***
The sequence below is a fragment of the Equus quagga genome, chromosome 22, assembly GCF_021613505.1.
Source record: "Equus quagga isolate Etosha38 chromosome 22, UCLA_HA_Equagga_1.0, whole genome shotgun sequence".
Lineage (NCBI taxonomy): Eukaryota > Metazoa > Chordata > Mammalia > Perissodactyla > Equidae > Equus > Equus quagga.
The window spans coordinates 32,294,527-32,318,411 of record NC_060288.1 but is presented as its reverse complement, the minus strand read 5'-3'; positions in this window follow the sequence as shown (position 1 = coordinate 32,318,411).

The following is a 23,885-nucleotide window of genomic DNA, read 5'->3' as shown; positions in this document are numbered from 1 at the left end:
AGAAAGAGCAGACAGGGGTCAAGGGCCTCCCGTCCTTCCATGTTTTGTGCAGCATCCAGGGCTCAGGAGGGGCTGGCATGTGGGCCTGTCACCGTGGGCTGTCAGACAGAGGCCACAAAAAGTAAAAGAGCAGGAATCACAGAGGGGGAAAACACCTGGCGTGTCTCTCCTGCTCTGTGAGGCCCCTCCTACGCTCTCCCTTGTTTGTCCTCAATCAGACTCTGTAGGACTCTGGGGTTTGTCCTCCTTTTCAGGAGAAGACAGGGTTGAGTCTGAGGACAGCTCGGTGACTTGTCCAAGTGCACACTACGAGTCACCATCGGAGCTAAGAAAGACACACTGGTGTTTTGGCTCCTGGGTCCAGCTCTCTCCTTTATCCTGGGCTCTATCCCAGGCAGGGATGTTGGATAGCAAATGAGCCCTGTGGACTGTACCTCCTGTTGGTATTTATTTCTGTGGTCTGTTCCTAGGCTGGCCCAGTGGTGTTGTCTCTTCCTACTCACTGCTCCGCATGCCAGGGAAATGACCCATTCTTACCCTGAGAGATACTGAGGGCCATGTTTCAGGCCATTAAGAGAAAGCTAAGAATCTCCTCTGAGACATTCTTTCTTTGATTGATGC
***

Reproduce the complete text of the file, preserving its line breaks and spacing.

The sequence below is a fragment of the Equus quagga genome, chromosome 22, assembly GCF_021613505.1.
Source record: "Equus quagga isolate Etosha38 chromosome 22, UCLA_HA_Equagga_1.0, whole genome shotgun sequence".
Lineage (NCBI taxonomy): Eukaryota > Metazoa > Chordata > Mammalia > Perissodactyla > Equidae > Equus > Equus quagga.
The window spans coordinates 32,294,527-32,318,411 of record NC_060288.1 but is presented as its reverse complement, the minus strand read 5'-3'; positions in this window follow the sequence as shown (position 1 = coordinate 32,318,411).

The following is a 23,885-nucleotide window of genomic DNA, read 5'->3' as shown; positions in this document are numbered from 1 at the left end:
AGAAAGAGCAGACAGGGGTCAAGGGCCTCCCGTCCTTCCATGTTTTGTGCAGCATCCAGGGCTCAGGAGGGGCTGGCATGTGGGCCTGTCACCGTGGGCTGTCAGACAGAGGCCACAAAAAGTAAAAGAGCAGGAATCACAGAGGGGGAAAACACCTGGCGTGTCTCTCCTGCTCTGTGAGGCCCCTCCTACGCTCTCCCTTGTTTGTCCTCAATCAGACTCTGTAGGACTCTGGGGTTTGTCCTCCTTTTCAGGAGAAGACAGGGTTGAGTCTGAGGACAGCTCGGTGACTTGTCCAAGTGCACACTACGAGTCACCATCGGAGCTAAGAAAGACACACTGGTGTTTTGGCTCCTGGGTCCAGCTCTCTCCTTTATCCTGGGCTCTATCCCAGGCAGGGATGTTGGATAGCAAATGAGCCCTGTGGACTGTACCTCCTGTTGGTATTTATTTCTGTGGTCTGTTCCTAGGCTGGCCCAGTGGTGTTGTCTCTTCCTACTCACTGCTCCGCATGCCAGGGAAATGACCCATTCTTACCCTGAGAGATACTGAGGGCCATGTTTCAGGCCATTAAGAGAAAGCTAAGAATCTCCTCTGAGACATTCTTTCTTTGATTGATGC